>>
>>  >  Valid WebCGM 1.0 scenario:  ...-->CGZ10 ---> [Z] --> BE10 --> [V10]
>>
>>  >  That is, nothing prevents gzip compression of WebCGM 1.0 metafiles.
>>  But
>>  >  it (CGZ10) has no standing as a valid content type for a V10 viewer
>>  >  according to the WebCGM 2.1 spec's conformance section.  (Note that
>> the
>>  >  V21 viewer implicitly or logically integrates the process "Z", because
>> of
>>  >  the conformance specifications of WebCGM 2.1).
>>
>>  >  This is kind of like what Dieter says -- that it is handled as part of
>> the
>>  >  transport process, outside of the specifications of the WebCGM 1.0
>>  >  specification.
>>
>>  >  So ... where do we go from here?  Should we put something
>> (informative)
>>  >  into 2.1, pointing out that the conforming 2.1 scenario can
>> essentially be
>>  >  achieved also with 1.0 metafiles, except the compressed content CGZ10
>> is
>>  >  not a conforming1.0 "class of product", and therefore must be
>> decompressed
>>  >  into a valid BE10 metafile before it is a conforming input to a V10
>> viewer
>>  >  process?
>>
>>  >  Should we process errata for WebCGM 1.0 and WebCGM 2.0?  (Difficult,
>>  >  because can be argued as a substantive/technical change, and OASIS
>> process
>>  >  prohibits such in Errata.)
>>
>>  >  Thoughts?
>>
>>  >  Cheers,
>>  >  -Lofton.  -----Original Message-----  From:
>>  >  public-webcgm-wg-request@w3.org  [mailto:
>> public-webcgm-wg-request@w3.org]
>>  >  On Behalf Of Lofton Henderson  Sent: Montag, 20. Oktober 2008 12:06
>>  To:
>>  >  Bezaire, Benoit; WebCGM WG  Subject: RE: CGZ files
>>
>>  >
>>
>>  >
>>
>>  >
>>
>>  >
>>
>>  >
>>
>>  >
>>
>>  >
>>
>>  >
>>
>>  >  Benoit,
>>
>>  >  Oops, my message crossed with yours.
>>
>>  >  In short:  I agree that this is a conformance requirement for WebCGM
>>  2.1,
>>  >  specifically that 2.1 viewers must handle gzip-compressed 2.1
>>  instances,
>>  >  and that valid 2.1 instances included plain Binary Encoding  as well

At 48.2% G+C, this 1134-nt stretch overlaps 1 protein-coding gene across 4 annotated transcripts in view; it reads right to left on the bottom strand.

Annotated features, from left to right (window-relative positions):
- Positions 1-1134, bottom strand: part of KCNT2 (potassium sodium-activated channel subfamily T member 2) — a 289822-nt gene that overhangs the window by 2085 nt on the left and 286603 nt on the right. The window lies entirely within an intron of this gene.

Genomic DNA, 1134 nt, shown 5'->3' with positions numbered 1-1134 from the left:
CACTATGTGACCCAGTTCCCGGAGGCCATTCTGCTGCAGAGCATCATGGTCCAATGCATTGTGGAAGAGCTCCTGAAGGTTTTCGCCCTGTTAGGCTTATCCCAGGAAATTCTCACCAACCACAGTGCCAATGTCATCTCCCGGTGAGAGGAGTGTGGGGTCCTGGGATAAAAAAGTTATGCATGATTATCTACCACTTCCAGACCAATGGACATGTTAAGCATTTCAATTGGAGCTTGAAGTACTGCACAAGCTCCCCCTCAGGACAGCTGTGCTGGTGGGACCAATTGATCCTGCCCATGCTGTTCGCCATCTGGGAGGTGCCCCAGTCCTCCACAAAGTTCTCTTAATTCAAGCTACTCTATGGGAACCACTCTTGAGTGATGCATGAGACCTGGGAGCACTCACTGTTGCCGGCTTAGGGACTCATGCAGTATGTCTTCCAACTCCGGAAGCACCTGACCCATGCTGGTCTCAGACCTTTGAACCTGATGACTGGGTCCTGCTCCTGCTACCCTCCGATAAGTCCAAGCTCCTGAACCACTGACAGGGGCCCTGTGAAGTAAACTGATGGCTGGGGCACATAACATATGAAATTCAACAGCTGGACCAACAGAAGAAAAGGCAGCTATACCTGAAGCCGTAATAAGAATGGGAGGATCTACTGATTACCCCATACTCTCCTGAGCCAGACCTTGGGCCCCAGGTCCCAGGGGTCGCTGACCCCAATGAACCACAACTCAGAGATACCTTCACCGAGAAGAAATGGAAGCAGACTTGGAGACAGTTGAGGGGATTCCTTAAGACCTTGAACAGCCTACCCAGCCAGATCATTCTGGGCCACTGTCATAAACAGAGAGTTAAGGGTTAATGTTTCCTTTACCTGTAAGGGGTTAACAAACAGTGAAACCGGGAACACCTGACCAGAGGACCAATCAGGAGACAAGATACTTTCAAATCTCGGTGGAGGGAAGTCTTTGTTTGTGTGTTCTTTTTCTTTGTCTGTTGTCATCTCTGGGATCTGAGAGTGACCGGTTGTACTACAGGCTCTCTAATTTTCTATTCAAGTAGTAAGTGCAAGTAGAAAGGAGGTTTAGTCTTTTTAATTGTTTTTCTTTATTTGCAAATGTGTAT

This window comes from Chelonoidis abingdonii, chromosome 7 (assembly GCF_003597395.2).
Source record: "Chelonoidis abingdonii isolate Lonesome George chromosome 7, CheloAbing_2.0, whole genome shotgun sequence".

>> as
>>  >  gzip-compressedinstances of binary-encoded 2.1 metafiles.
>>
>>  >  Long analysis:  see my other just-sent message.
>>
>>  >  -Lofton.
>>
>>  >  At 11:23 AM 10/20/2008 -0400, Bezaire, Benoit wrote:
>>
>>  >  >I see your point, however...  >>We have customers using WebCGM 1.0
>>  >  "compliant" tools (IsoDraw/IsoView  >v6 for example). Now, these
>> customers
>>  >  could get a WebCGM 1.0 .cgz and  >those "compliant" applications would
>>  >  reject them. That's not very  >user-friendly.  >>Maybe it's better to
>> do
>>  >  this as a WebCGM 2.1 feature.  >>Benoit.  >>-----Original Message-----
>>  >  >From: Don L. [mailto:dlarson@cgmlarson.com]  >Sent: Friday, October
>> 17,
>>  >  2008 6:59 PM  >To: Bezaire, Benoit  >Cc: WebCGM WG  >Subject: re: CGZ
>>  >  files  >>Benoit  >>> Hi  All,  >>>> I find the draft  underspecified
>> about
>>  >  compressed CGM files. More  >>specifically, we would like to  know
>> what
>>  >  kind of CGM files may be  >>compressed?  >>>> Version1 to  4?  >> Can
>> I
>>  >  compress a  WebCGM 1.0 CGM file for example?  >>>> Is this a WebCGM
>> 2.1
>>  >  conformance feature for viewer and authoring  >tools?  >> Or is this a
>> new
>>  >  WebCGM  2.1 (and only 2.1) 'encoding scheme' ...  >>for  >>>lack  of a
>>  >  better  word?  >>I think 'encoding scheme' is a better
>> characterization.
>>  >  The text for  >this feature in the webcgm 2.1 spec was extracted from
>> the
>>  >  SVG spec.  >>My thinking is that this is a viewer conformance issue
>> and a
>>  >  WebCGM 2.1  >viewer should be able to open a file with a .cgz
>> extension
>>  >  and know  >that it needa to decode this file according to the gzip
>> spec.
>>  >  with the  >assumption that results will be a file that conforms to the
>>  >  WebCGM  >profile (any version e.g.  >1.0 , 2.x).  >>Don.  >>> Thanks.
>>  >>
>>  >  Benoit.
>>
>>  >
>>
>>  >
>>
>
>
>
Received on Thursday, 4 December 2008 19:18:05 GMT

This archive was generated by hypermail 2.2.0+W3C-0.50 : Thursday, 4 December 2008 19:18:06 GMT